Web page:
When introduced to Linux and the option of compiling a favorite software package from source, most Windows administrators wonder why they'd ever want to do that. This tip explains why there are some compelling reasons to roll your own binary.
First, let's look at the back story. Traditionally, Windows has practiced a method of package distribution that provides good ease-of-use and reliability through its use of precompiled binaries. As a best-effort attempt to reach a wide variety of software configurations and hardware implementations, precompiled binary packages represent a consistent and efficient model for delivering software packages, updates, service packs and so forth.
Even Linux offers its own forms of precompiled distribution -- typically handled by some native package manager such as RPM or YuM -- to meets average users' needs. This practice aligns perfectly with the Windows model, but depends on the distribution provider or some interested third-party to precompile and distribute Linux-compatible software goods.
Another difference between the way Linux handles third-party packages and additions versus Windows is in package management utilities, such as YuM and YuMEX for Fedora Core, apt-get for Debian, etc. Linux provides users with a single general-purpose utility to help them acquire and install software applications from any third-party vendor. Best of all, such applications are compiled specifically for whatever platform and revision a given package manager recognizes or supports.
Such Linux utilities do a phenomenal job of resolving platform-dependent issues transparently on behalf of their users, and can save considerable time and effort spent (or wasted, if the desired end-result is not attained) that might otherwise go to identifying and resolving installation issues by hand.
Now, we're back to where we're started, when the Windows admin is introduced to the option in Linux of compiling a favorite software package from source. Any sane admin, at this point, would wonder why anyone would do that task.
In most cases, there are only a few, if any, truly compelling reasons for compiling packages from source. It is time consuming and requires meticulous attention to detail for large code-bases. It also assumes an intimate knowledge of Linux compiler tools, not a fair or safe assumption to make of every user.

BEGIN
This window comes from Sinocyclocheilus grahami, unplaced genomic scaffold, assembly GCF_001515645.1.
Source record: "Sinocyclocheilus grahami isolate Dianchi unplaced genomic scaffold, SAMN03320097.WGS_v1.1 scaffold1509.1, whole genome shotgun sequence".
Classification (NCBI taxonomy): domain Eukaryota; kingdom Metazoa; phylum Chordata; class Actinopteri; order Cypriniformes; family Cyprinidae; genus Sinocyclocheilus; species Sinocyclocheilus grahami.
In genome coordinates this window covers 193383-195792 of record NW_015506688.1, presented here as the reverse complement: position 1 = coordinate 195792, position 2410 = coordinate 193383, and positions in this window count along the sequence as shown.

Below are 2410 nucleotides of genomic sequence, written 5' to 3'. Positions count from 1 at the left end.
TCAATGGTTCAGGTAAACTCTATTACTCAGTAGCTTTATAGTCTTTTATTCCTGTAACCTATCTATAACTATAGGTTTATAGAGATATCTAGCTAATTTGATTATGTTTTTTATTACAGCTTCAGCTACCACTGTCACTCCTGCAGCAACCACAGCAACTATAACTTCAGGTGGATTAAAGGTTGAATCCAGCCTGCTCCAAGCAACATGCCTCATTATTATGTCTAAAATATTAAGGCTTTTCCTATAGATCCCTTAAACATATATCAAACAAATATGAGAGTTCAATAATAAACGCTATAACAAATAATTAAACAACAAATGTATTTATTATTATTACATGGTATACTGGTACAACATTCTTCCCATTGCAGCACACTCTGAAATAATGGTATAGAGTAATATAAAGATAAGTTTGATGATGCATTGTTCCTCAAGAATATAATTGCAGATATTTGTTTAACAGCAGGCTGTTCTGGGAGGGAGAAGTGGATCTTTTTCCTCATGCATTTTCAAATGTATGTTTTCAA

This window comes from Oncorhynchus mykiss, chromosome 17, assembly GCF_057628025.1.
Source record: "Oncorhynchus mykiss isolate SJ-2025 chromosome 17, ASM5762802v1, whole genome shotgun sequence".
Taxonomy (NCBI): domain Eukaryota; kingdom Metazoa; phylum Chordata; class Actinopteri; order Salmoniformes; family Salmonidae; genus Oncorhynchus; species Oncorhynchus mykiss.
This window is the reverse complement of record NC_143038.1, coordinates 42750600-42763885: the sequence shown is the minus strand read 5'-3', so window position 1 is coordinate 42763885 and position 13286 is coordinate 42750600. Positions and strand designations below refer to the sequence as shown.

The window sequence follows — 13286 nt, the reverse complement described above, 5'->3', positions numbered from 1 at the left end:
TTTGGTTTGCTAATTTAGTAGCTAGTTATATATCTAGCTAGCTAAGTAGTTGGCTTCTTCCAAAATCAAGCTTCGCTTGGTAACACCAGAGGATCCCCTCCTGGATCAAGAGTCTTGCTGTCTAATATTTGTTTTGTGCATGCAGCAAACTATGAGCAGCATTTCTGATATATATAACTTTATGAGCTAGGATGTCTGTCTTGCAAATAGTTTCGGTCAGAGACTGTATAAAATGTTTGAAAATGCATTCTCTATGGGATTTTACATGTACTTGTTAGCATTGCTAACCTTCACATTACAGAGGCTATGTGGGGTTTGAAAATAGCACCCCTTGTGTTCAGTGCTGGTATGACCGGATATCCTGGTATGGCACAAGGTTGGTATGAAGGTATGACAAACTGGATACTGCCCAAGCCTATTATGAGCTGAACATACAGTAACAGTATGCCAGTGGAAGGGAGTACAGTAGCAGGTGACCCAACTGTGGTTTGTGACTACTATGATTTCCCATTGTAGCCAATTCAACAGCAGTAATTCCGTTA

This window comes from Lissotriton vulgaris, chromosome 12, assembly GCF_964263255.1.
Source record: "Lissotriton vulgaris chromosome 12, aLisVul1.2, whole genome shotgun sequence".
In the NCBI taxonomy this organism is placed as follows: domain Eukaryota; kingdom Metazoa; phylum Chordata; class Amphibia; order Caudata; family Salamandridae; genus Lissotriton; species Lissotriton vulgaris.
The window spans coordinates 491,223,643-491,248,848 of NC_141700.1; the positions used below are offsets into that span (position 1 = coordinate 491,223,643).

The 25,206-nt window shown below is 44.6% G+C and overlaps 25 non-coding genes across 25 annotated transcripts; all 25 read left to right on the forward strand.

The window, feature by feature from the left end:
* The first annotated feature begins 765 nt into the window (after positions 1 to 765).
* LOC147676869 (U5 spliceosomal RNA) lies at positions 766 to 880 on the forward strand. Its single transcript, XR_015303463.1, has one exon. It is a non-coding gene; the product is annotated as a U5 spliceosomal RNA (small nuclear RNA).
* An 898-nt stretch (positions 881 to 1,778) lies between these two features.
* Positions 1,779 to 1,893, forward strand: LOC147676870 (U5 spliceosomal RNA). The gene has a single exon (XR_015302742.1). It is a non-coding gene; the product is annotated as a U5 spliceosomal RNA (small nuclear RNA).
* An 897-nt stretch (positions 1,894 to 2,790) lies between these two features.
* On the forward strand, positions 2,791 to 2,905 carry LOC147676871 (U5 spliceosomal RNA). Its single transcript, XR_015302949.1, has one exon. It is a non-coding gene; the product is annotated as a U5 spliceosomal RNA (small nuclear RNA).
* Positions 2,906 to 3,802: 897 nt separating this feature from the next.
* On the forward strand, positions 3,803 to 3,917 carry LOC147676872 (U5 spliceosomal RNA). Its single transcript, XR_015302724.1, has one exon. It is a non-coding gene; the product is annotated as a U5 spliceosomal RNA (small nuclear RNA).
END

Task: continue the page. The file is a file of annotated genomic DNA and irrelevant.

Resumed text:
As we said before, however, there are also some equally compelling reasons to roll-your-own binary from raw source code, particularly when building custom-tailored server installs. Let's look at two very good reasons:
- Not every precompiled package is complete.
Perhaps your version of LAME (a popular MP3 encoder) lacks support for a certain necessary audio format, as is the case for many pre-packaged distributions. The only way to get it is by compiling from source, and the same thing is true for many other applications and services as well.
- You've got a situation in which the same software runs slower on machine X versus machine Y
Again, precompiled binaries are often built upon whatever is parameters are considered bare-minimum at compile-time. If a development lab specifies a 500MHz processor with 128MB of memory as bare-minimum, a software package will be tailored to meet those specifications. The only surefire way to get the absolute best performance out of a Linux application is to compile it on the target machine where it will run.
For admins news to Linux or end-users of Linux-based solutions, precompiled packaging has the same appeal as to the Windows segment. For Linux professionals and expert developers, build-your-own is part of the basic equation.
Only in those cases where a binary maps to a true one-size-fits-all situation does it make sense to implement a generic code library compiled against generic standards, as is often the case when coding or deploying network process images in your environment.
It's a key test of a Linux professional's discrimination to know when to use precompiled binary, which is usually when basic building blocks are involved, and when to compile, which is most of the time.
About the authors: Ed Tittel is a full-time freelance writer and trainer based in Austin, TX, who specializes in markup languages, information security, and IT certifications. Justin Korelc is a long-time Linux hacker who works with Ed, and concentrates on hardware and software security topics. Together, both contributed to a recent book on Home Theater PCs; right now, both are busy at work on a book about Linux-based MythTV environment.
This was first published in March 2006